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Wednesday, 15 February 2012

Police in Dominican Republic Raid Newspaper Offices

Attorney-General Sends in SWAT Team over Hacking Scandal Linked to Corruption Allegations 

By: Scott Griffen, IPI Associate

Dominican Republic First Lady Margarita Cedeño de Fernández attends the opening session of the World Food Day on October 16, 2009 at the FAO headquarters in Rome. AFP PHOTO / Filippo MONTEFORTE.

VIENNA, Feb 15, 2012 - Police in the Dominican Republic last Friday used a SWAT team to raid the home and offices of a prominent journalist as part of an investigation into an alleged spying scandal targeting high-ranking public officials.

The journalist in question, Guillermo Gómez, producer of the television program Aeromundo and owner of the digital newspaper El Siglo 21, called the raids "a crude attack on freedom of expression in the Dominican Republic," according to national media reports.

Ordered by the Attorney General's Office, the raids are believed to be in connection with an investigation led by state security services into an alleged hacking campaign that targeted the e-mail accounts of several government officials, including first lady and vice-presidential candidate Margarita Cedeño de Fernández.

Aurelio Henríquez, president of the Dominican Journalists Association, told the International Press Institute (IPI) that the government believes that El Siglo 21 accessed the accounts in order to gather information for a series on official corruption that was to be published in February and March of this year.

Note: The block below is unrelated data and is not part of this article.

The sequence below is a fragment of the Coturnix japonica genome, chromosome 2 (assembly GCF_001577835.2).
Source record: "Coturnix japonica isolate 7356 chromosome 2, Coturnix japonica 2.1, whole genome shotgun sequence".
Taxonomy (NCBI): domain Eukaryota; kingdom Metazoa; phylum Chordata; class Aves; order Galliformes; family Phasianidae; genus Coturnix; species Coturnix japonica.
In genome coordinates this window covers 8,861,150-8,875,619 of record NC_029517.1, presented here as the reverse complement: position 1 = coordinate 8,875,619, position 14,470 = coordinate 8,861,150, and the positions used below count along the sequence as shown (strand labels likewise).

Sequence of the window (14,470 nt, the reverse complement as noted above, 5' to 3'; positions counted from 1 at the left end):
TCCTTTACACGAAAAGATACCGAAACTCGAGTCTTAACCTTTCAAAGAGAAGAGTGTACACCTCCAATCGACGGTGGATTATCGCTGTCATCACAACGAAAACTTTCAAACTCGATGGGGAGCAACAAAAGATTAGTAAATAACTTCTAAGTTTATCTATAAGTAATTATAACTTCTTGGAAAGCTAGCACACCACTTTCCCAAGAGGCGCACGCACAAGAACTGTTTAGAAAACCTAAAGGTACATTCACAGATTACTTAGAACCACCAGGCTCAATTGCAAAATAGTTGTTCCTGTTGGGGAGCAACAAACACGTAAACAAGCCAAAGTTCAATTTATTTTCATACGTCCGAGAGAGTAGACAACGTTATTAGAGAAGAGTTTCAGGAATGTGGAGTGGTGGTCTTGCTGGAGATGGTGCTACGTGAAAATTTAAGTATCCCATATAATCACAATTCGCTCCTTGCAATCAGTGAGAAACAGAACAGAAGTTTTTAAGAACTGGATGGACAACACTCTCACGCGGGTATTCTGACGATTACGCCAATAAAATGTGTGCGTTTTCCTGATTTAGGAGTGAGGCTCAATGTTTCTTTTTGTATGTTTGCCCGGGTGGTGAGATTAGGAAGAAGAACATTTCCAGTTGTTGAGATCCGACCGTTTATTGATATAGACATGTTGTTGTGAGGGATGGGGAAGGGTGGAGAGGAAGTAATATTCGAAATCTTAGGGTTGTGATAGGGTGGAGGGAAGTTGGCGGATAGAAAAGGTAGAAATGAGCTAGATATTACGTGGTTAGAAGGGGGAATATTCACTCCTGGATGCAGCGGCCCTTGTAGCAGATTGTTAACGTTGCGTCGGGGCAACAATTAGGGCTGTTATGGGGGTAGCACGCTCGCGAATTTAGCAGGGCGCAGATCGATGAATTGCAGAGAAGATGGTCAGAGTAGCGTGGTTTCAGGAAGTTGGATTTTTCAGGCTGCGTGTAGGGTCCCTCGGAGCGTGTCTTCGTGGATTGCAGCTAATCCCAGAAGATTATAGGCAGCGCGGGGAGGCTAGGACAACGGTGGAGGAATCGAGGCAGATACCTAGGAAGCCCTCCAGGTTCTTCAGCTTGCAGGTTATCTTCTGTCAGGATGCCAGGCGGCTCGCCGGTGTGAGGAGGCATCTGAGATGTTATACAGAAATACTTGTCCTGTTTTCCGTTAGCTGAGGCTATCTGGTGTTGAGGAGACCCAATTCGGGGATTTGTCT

Police during the raid seized the paper's servers, ostensibly in an attempt to determine whether the hacking could be traced back to them, Henríquez said.

Gómez has denied obtaining the information illegally, maintaining that his sources are members of the government of President Leonel Fernández, including military and police officials, the newspaper Listín reported on Monday. 

According to media reports, the government's investigation was prompted by the Internet circulation of a private e-mail exchange between Cedeño de Fernández and Rosa Hernández de Grullón, the country's ambassador to UNESCO and wife of the president of Banco Popular.

First published by the blogger Margarita Cordero, the e-mails appeared to reveal that Hernández succeeded in supplying the first lady with 1.6 million pesos (approx. 34,000 EUR) in depositor money - in addition to a half-million euro apartment in Paris - to further the first lady's vice-presidential campaign.  According to the e-mails, Hernández received permission from her husband for the transaction, which was approved by the bank's vice president, Nicolas Vargas, in an e-mail on 7 April 2011.

El Siglo 21 had already published 3 articles in its planned series before announcing unexpectedly on 9 February - the day before the raid - that the series would be discontinued.  National media reported that Dominican Republic authorities removed the published pieces from the web.  The paper's website remains down following the loss of its server. 

Radhamés Gómez Sánchez, director of El Siglo 21, said the raids reflected the actions of a government "desperate to hold on to power" but vowed that the authorities would not succeed in "silencing those dedicated to democracy and freedom of expression."

IPI Press Freedom Manager Anthony Mills said: "While we understand the desire of the Dominican Republic prosecutor's office to ascertain how these e-mails and other documents were obtained, we would like to remind the authorities that journalists have a right to investigate matters of public interest, including any links to alleged corruption."